What was your mom’s greatest gift to you? Marian Robinson never tried to remake her children in her own image, nor did she try to cast them into a mold of what society might expect from them. Instead, she recognized the “flame” each of her children carried and she allowed it to burn in its own way. Her greatest gift, then, was to encourage her children to keep their flames lit and to lift up their voices. These are gifts that Michelle Obama urges all mothers – and mother figures – to give their children as well.

Michelle Obama and I are lucky. I say this because not all people have moms with whom they can be in relationship. This understanding makes me especially appreciative of mine. People Magazine may never sing her praises, but I am glad this blog allows me to do so. My mom has been gone for seventeen years, but her every example is in my mind’s eye and I continue to learn from her daily. My mom, Rose Kleiner, what a woman!

Readers: I hope you will share stories about your mom in the comment section below.

Also, if you enjoy my blog, I hope you will not only read my book, Love, Loss, and Moving On, but tell a friend!

Here I am with Mom in 1996.

 

 

 

 

 

4 Comments

  1. Anita Wilson says:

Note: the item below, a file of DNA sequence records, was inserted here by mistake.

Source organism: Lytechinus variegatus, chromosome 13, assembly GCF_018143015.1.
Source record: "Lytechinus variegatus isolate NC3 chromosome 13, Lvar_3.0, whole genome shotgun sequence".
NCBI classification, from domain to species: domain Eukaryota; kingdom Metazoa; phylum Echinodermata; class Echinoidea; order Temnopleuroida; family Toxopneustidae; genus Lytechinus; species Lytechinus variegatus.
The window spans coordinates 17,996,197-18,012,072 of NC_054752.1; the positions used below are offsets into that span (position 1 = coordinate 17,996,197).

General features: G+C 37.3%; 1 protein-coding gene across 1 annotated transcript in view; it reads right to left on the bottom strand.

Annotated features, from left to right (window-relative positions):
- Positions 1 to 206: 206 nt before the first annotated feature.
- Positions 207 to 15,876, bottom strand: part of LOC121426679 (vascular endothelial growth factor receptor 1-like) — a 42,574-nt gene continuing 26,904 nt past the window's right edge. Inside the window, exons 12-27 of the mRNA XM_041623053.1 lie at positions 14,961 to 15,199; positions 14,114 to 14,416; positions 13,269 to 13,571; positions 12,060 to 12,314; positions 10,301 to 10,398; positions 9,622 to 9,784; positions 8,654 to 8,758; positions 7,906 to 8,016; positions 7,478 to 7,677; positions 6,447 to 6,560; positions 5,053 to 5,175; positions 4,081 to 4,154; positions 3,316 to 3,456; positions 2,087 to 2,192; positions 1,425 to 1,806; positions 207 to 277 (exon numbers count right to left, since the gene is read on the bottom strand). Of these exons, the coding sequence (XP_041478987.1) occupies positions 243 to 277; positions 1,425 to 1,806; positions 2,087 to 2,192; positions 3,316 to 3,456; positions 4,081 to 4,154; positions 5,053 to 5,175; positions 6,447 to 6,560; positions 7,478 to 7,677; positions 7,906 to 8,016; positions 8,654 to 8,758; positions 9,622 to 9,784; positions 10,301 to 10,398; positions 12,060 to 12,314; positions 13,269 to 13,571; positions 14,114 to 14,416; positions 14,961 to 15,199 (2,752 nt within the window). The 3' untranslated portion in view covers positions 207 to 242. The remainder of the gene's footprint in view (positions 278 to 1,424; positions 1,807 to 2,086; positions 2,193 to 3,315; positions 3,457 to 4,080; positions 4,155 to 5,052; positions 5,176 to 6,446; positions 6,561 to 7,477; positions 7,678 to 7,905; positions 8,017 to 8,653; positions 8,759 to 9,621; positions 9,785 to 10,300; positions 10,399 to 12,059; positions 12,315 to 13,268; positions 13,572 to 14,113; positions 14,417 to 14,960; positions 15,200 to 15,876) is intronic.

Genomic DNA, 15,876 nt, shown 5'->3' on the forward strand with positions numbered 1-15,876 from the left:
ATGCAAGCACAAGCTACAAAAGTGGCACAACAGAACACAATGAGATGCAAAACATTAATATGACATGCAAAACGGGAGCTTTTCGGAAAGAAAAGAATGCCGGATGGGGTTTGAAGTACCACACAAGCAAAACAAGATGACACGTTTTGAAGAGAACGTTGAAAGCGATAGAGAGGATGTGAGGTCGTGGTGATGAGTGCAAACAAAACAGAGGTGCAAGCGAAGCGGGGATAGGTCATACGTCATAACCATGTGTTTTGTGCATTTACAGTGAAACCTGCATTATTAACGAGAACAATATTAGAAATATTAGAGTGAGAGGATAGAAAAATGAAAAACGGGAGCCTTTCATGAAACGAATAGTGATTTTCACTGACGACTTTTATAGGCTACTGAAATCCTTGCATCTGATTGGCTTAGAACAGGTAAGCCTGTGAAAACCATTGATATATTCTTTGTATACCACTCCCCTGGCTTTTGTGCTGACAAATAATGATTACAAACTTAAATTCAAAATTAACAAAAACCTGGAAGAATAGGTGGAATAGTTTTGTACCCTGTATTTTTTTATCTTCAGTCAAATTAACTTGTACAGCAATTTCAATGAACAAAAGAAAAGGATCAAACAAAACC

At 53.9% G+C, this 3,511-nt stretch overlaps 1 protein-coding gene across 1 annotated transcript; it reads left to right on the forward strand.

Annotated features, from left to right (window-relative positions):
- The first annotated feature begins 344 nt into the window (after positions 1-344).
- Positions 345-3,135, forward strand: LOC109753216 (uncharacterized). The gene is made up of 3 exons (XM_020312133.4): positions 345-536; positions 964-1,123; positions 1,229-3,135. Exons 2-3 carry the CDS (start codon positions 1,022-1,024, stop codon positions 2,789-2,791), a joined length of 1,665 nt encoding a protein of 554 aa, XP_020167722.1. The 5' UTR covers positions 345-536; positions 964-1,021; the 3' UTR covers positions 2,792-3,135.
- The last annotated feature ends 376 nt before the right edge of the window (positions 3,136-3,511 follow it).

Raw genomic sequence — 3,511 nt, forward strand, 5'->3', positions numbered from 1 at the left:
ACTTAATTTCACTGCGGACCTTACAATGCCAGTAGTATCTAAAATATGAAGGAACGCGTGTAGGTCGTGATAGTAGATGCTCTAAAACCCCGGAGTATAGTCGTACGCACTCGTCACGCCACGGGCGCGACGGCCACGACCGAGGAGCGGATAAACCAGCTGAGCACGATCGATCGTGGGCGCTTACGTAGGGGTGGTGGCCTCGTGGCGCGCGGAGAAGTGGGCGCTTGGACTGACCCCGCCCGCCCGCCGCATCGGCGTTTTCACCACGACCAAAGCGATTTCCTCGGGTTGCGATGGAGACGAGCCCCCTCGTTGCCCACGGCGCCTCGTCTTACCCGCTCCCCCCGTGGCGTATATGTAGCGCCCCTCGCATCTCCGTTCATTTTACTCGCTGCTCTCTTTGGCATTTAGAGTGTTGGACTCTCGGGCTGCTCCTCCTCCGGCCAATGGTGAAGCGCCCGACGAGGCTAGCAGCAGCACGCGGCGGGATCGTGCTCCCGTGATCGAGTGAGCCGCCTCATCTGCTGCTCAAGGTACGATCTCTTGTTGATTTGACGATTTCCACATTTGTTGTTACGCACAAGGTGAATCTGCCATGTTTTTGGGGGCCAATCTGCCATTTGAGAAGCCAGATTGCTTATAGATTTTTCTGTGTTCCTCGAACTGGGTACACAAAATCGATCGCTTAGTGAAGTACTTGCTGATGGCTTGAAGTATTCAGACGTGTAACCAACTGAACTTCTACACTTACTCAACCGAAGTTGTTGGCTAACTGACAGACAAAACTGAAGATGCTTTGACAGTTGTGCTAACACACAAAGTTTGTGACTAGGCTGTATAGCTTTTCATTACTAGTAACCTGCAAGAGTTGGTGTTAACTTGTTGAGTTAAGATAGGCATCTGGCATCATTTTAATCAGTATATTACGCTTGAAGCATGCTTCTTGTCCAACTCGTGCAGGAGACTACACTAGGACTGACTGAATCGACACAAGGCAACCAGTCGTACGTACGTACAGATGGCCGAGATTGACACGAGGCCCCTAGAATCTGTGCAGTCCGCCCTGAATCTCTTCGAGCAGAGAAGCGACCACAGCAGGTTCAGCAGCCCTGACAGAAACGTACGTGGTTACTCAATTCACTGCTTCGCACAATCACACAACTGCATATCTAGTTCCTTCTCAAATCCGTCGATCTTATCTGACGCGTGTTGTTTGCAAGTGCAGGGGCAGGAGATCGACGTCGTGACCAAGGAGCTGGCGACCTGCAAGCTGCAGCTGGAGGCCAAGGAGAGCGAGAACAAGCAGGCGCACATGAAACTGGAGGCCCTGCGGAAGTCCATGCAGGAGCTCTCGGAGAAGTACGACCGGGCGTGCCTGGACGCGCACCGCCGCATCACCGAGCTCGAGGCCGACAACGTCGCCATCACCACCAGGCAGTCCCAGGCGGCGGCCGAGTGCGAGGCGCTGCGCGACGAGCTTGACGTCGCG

I miss my mom so much. She was quiet and calm and rarely lost her temper. She lived in the shadow of my dominant father and blossomed in the years after his passing. She wasn’t the best house keeper or cook, but we were always well cared for and fed. She sewed clothes for me and made many outfits for my Barbie Dolls, including a fur stole and a knitted sweater set. We traveled every summer and sometimes spent the whole summer living in a different state. It amazes me that she figured out how to pack for a family of 6 for an entire summer. We did a lot of picnics on the way to our final destination. My clever mom figured out that thumb tacks were necessary for those windy days when our plates would fly away. She played Maj Jong and Bridge and loved to travel and square dance. She knitted sweaters, bears, and dolls for family and friends and donated her extras to a woman’s shelter. In her later years she handled her illnesses with dignity. She accepted and quietly adjusted to each challenge. She was an amazing grandmother to my children. It was rare when I had to hire a babysitter. My husband and I were able to leave our kids with her and travel, knowing they would be loved, cared for, and a little bit spoiled by Mom. Like my Aunt Rose, she had a hard time saying “I love you”, but she always made me feel loved!

    • Lorie Kleiner Eckert says:

      Thank you for this beautiful tribute to your mom, aka, my dear Aunt Betty. And let’s not forget that when she made clothes for you when you were a toddler, she made matching dresses for my dolly. Thanks, Aunt Betty!

  2. Lisa says:

    My mom taught me to celebrate the small things & to appreciate life’s simple pleasures. Also that others around me won’t create my happiness; I need to create my own. 😊